Three BYU students personally affected in Boston Marathon bombings

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The tragedy at Boston sent shock waves throughout the nation. This impact has been even stronger because of the many people from around the country who participated in the marathon.

Several BYU students who participated in the marathon and witnessed the tragedy in different stages and locations were emotionally affected and grateful for the things and people they have in their lives.

Ben Walters, a Spanish translation major from Brier, Wash., had finished the marathon about an hour before the bombings and was on the subway heading back to his hotel when the explosions happened. He wasn’t aware of the bombings until he returned to his hotel.

“The scariest part was that my dad and my sister were right at the spot of the explosions,” Walters said. “If they had stayed there for an hour and a half, they would have been right there when the explosions happened.”

Parker Murray, a BYU student from Ogden, had finished 25 minutes before the explosions and was on the street parallel to the finish line between the two buildings when the bombs went off.

Parker Murray, before the actual race with the people and causes he was running for on his arms and legs. (Photo courtesy Parker Murray)
Parker Murray, before the actual race, with the people and causes he was running for on his arms and legs. (Photo courtesy Parker Murray)

“It was the biggest explosion I’ve ever heard,” Murray said. “Like something in a movie or something. It sounded unreal. At first, we thought it was some sort of fireworks. The second one went off, and we could tell something was wrong. It all felt really surreal.”

Heather Brown, an exercise and wellness major from Provo, had finished 40 minutes prior to the explosions but was in a medical tent, approximately 100 yards from the finish line, being treated for dehydration. She was about to be released but accepted a massage from a physical therapist. As soon as she lay down on the table, the bombs went off.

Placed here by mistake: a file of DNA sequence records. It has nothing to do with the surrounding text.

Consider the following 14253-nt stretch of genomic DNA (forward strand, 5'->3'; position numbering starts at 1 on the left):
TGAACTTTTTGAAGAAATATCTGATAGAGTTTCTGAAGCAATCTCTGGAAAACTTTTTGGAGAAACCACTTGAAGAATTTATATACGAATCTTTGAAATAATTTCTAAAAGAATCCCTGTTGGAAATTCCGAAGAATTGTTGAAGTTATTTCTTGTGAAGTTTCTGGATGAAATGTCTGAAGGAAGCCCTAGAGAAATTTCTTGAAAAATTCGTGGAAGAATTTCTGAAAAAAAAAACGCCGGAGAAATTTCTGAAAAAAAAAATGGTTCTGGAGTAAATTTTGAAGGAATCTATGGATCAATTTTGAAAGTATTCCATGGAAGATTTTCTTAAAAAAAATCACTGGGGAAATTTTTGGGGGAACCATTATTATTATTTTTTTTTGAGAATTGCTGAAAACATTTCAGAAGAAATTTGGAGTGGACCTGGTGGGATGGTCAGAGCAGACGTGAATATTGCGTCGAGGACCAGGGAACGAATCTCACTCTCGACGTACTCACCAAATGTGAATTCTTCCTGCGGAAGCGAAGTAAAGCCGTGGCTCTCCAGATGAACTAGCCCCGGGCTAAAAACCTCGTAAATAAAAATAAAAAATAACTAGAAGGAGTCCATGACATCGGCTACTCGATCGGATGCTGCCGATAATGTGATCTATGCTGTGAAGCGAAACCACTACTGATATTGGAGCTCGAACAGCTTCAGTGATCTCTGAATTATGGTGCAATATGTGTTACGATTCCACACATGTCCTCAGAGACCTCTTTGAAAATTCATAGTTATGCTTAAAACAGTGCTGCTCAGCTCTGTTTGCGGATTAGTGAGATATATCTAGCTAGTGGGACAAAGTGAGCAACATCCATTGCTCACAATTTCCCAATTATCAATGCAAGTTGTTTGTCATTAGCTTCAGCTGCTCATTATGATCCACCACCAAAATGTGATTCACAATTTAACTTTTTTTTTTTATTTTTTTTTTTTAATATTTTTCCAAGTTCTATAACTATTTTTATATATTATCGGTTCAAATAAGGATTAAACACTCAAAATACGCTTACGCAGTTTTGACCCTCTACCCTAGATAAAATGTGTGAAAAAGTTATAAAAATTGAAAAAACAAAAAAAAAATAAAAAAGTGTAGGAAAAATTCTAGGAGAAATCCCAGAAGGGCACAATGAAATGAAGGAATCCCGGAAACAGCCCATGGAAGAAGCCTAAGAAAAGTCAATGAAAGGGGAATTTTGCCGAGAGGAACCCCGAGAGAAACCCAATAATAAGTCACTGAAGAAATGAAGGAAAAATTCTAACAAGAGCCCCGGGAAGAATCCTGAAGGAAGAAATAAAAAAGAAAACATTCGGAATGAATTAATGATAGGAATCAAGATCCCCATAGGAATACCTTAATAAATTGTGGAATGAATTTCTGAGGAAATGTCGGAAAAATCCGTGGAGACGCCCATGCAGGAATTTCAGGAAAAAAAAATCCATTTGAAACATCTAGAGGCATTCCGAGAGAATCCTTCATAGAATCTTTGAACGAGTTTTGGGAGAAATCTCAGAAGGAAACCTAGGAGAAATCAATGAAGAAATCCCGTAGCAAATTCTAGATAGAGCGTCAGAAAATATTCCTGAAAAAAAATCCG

“Luckily, my parents were with me, because they were right where the bombs were before,” Brown said. “The doctor called them and told them I was in the medical tent, and they came to me. We saw the whole tent move, the wind went right through the tent, and they started bringing in bloody people, and I immediately knew it was a bomb. So I got up and said, ‘I’m fine,’ because I knew I needed to clear room for those people who were really bloodied up.”

The attack had a profound impact on all three BYU students, forcing them to reflect on the devastation of a senseless act and their gratitude for the families they have.

“The main thing for me was thinking about all the people and hoping there were priesthood holders in the area to give blessings to those who wanted them,” Walters said. “Secondly, I thought how grateful I was that my family was still alive. It was a difference between 90 minutes.”

The Boston Marathon is always held on Patriots’ Day in Boston, and many people run for causes and people they love. This was the case for Murray, whose dream came true when he qualified for the event.

“It felt literally like I was in some horror movie,” Murray said. “It’s devastating — ever since we got here, I felt so safe the whole time. It’s so sad that someone would ruin all that. I was running that marathon with specific people in mind, and it was one of the most ecstatic experiences I’ve been through. It was a dream come true, and having that dream turn into a nightmare in the blink of an eye was just devastating.”

Brown, who was the closest of the three to the explosions, and had firsthand accounts of the victims, was grateful for the unnoticed blessings she received and was stalwart in her unity with the other runners.

“My first thought was that the medical tent was going to blow up too, because it was right next to the explosion,” Brown said. “I knew it was a blessing that I needed an IV, because that’s what allowed my parents to be with me and allowed them to be safe. I just think those people who thought they could destroy a marathon don’t really realize how mentally strong marathon runners are. We are people who can tough this physical exertion out and come together.”

On Thursday night, the bombers were identified as Tamerlan, 26, and Dzhokhar Tsarnaev, 19, two brothers from Chechnya, a Russian province. Tamerlan was killed Thursday night in a shootout with police, and Dzhokhar was captured Friday evening.

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